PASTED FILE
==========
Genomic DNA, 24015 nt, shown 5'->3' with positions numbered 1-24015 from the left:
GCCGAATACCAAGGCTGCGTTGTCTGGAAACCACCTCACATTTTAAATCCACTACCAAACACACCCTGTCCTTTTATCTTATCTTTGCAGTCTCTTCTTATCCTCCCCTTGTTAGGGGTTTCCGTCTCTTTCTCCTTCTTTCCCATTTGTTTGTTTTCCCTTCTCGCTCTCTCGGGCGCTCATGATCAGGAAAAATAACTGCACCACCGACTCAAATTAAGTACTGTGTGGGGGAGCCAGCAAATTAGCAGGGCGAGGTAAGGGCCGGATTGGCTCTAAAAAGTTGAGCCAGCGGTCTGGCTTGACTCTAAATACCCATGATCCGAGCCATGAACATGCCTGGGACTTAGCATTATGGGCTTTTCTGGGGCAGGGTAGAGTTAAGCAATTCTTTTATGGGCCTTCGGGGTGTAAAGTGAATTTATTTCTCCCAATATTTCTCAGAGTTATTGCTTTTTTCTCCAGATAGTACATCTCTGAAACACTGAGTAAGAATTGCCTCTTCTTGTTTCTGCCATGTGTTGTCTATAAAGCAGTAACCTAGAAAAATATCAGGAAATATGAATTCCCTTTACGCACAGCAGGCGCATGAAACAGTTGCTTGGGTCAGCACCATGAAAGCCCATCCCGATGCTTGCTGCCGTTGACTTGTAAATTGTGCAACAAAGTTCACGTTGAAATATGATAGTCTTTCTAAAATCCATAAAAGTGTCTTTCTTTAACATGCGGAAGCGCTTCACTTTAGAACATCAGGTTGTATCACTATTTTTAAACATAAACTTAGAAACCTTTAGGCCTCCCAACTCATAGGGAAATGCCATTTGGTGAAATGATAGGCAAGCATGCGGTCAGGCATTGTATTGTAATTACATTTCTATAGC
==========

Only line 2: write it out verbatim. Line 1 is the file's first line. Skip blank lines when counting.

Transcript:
GCCGAATACCAAGGCTGCGTTGTCTGGAAACCACCTCACATTTTAAATCCACTACCAAACACACCCTGTCCTTTTATCTTATCTTTGCAGTCTCTTCTTATCCTCCCCTTGTTAGGGGTTTCCGTCTCTTTCTCCTTCTTTCCCATTTGTTTGTTTTCCCTTCTCGCTCTCTCGGGCGCTCATGATCAGGAAAAATAACTGCACCACCGACTCAAATTAAGTACTGTGTGGGGGAGCCAGCAAATTAGCAGGGCGAGGTAAGGGCCGGATTGGCTCTAAAAAGTTGAGCCAGCGGTCTGGCTTGACTCTAAATACCCATGATCCGAGCCATGAACATGCCTGGGACTTAGCATTATGGGCTTTTCTGGGGCAGGGTAGAGTTAAGCAATTCTTTTATGGGCCTTCGGGGTGTAAAGTGAATTTATTTCTCCCAATATTTCTCAGAGTTATTGCTTTTTTCTCCAGATAGTACATCTCTGAAACACTGAGTAAGAATTGCCTCTTCTTGTTTCTGCCATGTGTTGTCTATAAAGCAGTAACCTAGAAAAATATCAGGAAATATGAATTCCCTTTACGCACAGCAGGCGCATGAAACAGTTGCTTGGGTCAGCACCATGAAAGCCCATCCCGATGCTTGCTGCCGTTGACTTGTAAATTGTGCAACAAAGTTCACGTTGAAATATGATAGTCTTTCTAAAATCCATAAAAGTGTCTTTCTTTAACATGCGGAAGCGCTTCACTTTAGAACATCAGGTTGTATCACTATTTTTAAACATAAACTTAGAAACCTTTAGGCCTCCCAACTCATAGGGAAATGCCATTTGGTGAAATGATAGGCAAGCATGCGGTCAGGCATTGTATTGTAATTACATTTCTATAGC